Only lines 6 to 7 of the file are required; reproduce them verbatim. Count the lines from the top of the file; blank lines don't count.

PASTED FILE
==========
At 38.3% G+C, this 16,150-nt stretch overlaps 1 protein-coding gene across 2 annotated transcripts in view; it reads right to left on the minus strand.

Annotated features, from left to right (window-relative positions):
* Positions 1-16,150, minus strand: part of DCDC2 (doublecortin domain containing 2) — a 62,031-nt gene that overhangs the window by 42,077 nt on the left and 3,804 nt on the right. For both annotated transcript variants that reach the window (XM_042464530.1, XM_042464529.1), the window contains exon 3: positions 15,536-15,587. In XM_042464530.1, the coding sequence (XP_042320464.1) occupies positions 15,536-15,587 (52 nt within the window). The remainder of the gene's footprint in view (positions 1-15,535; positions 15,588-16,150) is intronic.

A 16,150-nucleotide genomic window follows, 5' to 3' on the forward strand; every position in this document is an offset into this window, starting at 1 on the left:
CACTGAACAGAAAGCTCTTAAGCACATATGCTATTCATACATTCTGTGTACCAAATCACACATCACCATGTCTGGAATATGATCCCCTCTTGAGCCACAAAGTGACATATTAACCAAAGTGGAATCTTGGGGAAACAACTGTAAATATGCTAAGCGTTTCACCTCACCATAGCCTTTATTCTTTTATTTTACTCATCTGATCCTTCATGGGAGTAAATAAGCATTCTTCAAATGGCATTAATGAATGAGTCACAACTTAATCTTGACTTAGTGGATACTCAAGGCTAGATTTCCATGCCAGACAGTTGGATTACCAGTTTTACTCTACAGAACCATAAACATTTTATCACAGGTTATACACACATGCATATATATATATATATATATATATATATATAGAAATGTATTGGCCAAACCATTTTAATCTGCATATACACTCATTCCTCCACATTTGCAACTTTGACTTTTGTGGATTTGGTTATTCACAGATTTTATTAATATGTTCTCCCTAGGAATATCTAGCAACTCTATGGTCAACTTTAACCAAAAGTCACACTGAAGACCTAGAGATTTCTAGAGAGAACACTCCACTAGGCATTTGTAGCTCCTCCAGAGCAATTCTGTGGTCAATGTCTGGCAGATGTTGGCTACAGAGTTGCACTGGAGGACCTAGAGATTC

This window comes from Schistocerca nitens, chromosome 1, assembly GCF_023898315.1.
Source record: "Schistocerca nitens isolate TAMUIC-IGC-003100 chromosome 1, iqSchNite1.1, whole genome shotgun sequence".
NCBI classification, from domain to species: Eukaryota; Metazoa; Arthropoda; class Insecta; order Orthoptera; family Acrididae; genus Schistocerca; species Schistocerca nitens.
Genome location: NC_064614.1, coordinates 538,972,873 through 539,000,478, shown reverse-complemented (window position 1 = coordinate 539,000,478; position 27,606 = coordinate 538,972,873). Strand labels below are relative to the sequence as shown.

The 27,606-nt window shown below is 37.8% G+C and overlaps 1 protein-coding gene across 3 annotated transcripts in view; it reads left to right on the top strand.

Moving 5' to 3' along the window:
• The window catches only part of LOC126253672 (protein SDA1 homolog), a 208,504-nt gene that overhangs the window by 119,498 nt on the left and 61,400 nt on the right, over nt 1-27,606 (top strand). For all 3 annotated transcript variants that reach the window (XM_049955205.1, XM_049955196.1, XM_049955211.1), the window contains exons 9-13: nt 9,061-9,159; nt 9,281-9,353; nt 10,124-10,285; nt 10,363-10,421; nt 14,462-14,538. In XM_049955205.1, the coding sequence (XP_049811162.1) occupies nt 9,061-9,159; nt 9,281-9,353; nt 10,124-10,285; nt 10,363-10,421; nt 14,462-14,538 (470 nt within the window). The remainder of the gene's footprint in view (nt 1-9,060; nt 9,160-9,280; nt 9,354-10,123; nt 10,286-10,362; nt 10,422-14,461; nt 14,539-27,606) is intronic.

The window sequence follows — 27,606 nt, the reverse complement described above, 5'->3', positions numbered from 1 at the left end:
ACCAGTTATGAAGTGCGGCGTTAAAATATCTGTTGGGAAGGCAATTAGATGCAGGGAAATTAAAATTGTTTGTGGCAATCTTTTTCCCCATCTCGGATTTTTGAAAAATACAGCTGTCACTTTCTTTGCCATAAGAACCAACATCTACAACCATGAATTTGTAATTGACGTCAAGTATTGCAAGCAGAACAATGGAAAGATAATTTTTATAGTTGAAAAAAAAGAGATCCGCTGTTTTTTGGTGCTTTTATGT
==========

This window comes from Schistocerca nitens, chromosome 1, assembly GCF_023898315.1.
Source record: "Schistocerca nitens isolate TAMUIC-IGC-003100 chromosome 1, iqSchNite1.1, whole genome shotgun sequence".